Even with the 10-year anniversary of the catastrophe fast approaching, it’s easy to forget all about the tragic events that occurred at BP’s Deepwater Horizon rig, out in the Gulf of Mexico off the Louisiana coast, on April 20, 2010. Indeed, BP and its friends in Big Oil have invested literally billions of dollars over the course of a decade in the hopes that you won’t remember the explosion that killed 11 workers or caused the biggest oil spill in U.S. history.
Fortunately, a team of scientists from the Louisiana Universities Marine Consortium, or LUMCON, didn’t forget about the Deepwater Horizon. In 2017, these researchers did something that few people have done over these last nine-plus years — return to the site where more than 4 million barrels of crude oil spewed into the Gulf.
Two years after this research, these Louisiana scientists have revealed their findings — that the site of what was once a massive oil rig is now what they describe as an apocalyptic hellscape, where freakish, badly deformed and sluggish crabs, shrimp and other crustaceans had traveled to mate but were instead sickened by the toxic goo that envelops the site.
“Near the wreckage and wellhead, many of the animals characteristic of other areas of the deep Gulf of Mexico, including sea cucumbers, giant isopods, glass sponges and whip corals, were absent,” Craig McClain, the executive director of LUMCON who was the lead author of the report, told CNN. “What we observed was a homogenous wasteland, in great contrast to the rich heterogeneity of life seen in a healthy deep sea.”
The LUMCOM team used remote-operated vehicles equipped with cameras to explore a 1,600-foot area around the wreckage of the Deepwater Horizon, comparing the results to footage that was captured immediately after the spill in 2010. The tragedy for marine life is that something about the oil-laden site is highly attractive to crustaceans, with the researchers finding them in numbers as much as eight times that of other sites.
Clifton Nunnally, a biological oceanographer with LUMCON, told Hakai Magazine that it’s possible that hydrocarbons from the oil spill somehow mimicked the pheromones that naturally attract the crabs and shrimp for mating, instead luring them into a toxic trap. Nunnally was even more stark than his colleague in describing the desolation of the site.
“Everywhere we looked, it was part carnage and part ghost town,” Nunnally told the magazine, describing a human boot at the BP site that reminded the team of the 11 lives that were lost that day. He added that the scientists “were floored by the absolute destruction that lay before us on the seafloor. The bottom was devastated. We had never seen anything like it in our lives.”
Nunnally explained to the magazine that despite the abundance of crabs and shrimp, the shellfish tended to have missing or deformed claws, were heavily infested with parasites, and did not display defensive behavior. The findings were troubling to the scientists not because humans tend to eat these particular marine animals — we don’t — but we do eat sea creatures that are higher up on the food chain and who might have consumed this tainted prey.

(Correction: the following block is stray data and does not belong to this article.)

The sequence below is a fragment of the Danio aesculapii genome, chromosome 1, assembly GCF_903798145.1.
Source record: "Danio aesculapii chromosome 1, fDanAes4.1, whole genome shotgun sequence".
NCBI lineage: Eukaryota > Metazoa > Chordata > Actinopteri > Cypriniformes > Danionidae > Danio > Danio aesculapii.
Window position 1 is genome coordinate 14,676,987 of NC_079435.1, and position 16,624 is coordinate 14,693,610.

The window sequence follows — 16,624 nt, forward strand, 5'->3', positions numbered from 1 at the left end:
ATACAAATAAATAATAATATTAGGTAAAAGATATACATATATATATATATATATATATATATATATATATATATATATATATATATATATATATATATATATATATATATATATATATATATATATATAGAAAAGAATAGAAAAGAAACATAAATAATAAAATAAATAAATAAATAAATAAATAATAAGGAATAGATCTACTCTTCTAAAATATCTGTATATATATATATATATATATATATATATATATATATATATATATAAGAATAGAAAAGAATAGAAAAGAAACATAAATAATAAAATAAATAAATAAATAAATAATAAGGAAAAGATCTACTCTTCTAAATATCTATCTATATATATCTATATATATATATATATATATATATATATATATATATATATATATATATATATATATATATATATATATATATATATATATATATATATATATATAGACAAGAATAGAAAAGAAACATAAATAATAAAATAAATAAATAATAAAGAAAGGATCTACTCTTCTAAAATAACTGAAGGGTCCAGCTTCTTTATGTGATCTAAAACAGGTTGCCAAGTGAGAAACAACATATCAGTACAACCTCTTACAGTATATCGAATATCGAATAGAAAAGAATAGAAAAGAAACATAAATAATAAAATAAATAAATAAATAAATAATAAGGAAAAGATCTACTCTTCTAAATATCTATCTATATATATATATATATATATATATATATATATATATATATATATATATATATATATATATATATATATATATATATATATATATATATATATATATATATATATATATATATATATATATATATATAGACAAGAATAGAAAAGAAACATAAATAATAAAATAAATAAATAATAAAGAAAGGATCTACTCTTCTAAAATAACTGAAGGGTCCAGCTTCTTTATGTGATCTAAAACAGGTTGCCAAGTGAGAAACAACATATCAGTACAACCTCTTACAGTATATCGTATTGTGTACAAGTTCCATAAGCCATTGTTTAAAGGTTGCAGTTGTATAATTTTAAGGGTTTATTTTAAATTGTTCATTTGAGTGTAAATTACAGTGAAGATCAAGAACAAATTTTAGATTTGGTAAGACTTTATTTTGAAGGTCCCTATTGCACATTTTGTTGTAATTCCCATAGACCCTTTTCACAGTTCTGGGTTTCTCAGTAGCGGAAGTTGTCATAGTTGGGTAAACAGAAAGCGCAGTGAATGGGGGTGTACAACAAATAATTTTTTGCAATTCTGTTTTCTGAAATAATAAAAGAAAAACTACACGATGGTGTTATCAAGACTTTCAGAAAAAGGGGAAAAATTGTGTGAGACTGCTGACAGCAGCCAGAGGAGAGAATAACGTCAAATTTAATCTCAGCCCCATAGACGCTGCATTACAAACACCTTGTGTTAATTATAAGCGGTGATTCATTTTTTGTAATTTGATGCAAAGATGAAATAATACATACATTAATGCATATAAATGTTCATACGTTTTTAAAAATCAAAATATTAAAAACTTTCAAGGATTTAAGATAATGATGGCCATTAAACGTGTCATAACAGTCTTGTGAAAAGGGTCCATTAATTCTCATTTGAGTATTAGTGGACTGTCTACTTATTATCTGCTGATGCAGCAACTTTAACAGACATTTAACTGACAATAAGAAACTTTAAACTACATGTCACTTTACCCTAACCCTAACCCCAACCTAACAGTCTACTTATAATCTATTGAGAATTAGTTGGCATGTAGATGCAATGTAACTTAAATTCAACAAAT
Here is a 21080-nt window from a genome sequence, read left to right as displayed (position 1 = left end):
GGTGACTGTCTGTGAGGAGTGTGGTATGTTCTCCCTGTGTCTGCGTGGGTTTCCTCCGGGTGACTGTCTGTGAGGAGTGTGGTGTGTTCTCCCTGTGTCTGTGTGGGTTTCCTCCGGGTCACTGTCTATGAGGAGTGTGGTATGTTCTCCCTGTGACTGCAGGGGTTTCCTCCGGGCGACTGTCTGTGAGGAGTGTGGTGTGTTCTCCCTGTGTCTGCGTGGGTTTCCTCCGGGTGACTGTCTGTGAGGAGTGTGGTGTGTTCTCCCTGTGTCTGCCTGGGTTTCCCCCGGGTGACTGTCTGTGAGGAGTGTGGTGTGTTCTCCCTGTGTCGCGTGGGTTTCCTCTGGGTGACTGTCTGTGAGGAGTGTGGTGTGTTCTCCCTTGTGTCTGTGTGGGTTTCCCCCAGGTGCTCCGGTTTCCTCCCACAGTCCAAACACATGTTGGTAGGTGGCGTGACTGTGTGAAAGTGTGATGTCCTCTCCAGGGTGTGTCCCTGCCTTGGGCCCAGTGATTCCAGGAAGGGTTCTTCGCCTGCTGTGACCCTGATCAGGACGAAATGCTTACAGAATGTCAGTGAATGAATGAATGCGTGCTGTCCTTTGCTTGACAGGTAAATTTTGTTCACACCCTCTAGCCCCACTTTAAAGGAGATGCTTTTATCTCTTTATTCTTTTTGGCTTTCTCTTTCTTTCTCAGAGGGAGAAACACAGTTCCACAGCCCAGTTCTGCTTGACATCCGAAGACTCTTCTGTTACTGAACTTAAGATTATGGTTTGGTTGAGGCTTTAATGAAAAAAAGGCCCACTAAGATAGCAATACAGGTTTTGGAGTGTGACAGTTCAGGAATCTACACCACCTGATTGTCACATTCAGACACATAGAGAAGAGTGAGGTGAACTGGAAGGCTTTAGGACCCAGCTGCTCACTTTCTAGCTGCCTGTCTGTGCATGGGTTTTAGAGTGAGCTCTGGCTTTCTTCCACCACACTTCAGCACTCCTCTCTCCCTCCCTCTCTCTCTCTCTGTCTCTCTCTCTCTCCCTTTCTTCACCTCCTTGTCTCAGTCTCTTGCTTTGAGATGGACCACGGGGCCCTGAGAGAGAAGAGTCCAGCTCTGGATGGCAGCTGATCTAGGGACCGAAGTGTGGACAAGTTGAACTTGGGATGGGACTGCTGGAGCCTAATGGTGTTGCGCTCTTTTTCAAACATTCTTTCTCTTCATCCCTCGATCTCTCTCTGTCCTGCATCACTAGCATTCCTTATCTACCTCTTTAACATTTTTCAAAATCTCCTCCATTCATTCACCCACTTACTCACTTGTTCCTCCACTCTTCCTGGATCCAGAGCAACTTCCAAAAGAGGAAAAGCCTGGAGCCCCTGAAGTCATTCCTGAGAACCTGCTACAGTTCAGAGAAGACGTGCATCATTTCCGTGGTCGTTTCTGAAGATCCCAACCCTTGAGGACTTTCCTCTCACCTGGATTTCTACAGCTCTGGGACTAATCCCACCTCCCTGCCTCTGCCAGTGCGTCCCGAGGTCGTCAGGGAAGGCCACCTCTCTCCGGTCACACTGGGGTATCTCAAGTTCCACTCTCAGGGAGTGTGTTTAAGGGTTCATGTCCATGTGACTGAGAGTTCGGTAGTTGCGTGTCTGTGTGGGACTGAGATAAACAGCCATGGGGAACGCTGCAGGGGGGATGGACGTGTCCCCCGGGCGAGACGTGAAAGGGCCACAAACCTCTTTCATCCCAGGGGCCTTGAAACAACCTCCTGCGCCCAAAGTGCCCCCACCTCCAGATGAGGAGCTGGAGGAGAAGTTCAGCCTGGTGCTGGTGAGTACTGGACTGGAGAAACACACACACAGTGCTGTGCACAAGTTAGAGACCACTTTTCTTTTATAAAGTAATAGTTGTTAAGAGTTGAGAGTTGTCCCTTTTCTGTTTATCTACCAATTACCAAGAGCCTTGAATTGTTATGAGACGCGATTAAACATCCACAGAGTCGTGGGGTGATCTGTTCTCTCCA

Something else disturbing that was noted by the LUMCON researchers is that while hydrocarbons from natural oil seeps — which frequently occur in seabeds — will quickly decay, the remains of the Deepwater Horizon spill continue to sit on the Gulf floor, decaying slowly. The scientists say all the available evidence is that the area around the destroyed rig will be contaminated for decades — a grim environmental toll that was created by a giant oil company’s negligence.
The reminder of the mess that BP left in the Gulf — one of America’s greatest natural resources — is especially timely for a couple of reasons. One is that the LUMCON findings were reported in the very same week that 64-year-old American Bob Dudley resigned after a nine-year stint as president of BP — earning widespread praise for his efforts to turnaround the UK-based oil giant after the Deepwater Horizon disaster.
The fact that Dudley could spend or pledge a whopping $62 billion to pay for damages from the Gulf spill — on top of a huge sum spent on public relations — and still be considered a turnaround genius is a tribute to the obscene profits that are still being made in the fossil fuel industry, as well as the arrogance of Big Oil.
Even worse is how little we’ve done to make sure this doesn’t happen again. Beginning during the presidency of Barack Obama and greatly expanding under Donald Trump, the U.S. government has only increased the pool of offshore tracts that are open for drilling in the Gulf (and even dreamed of expanding the practice to other places such as the Atlantic Ocean). Even worse, the Trump administration has undone many of the regulations enacted after Deepwater Horizon disaster aimed to prevent another rig blowout and to otherwise improve safety.
The necessary moves to make sure we don’t have another BP-sized disaster in the Gulf will have to wait on the next presidential election, if not longer. But we owe a debt of gratitude to the scientists of LUMCON for reminding us of the horrible, horrible risks if we continue to do nothing.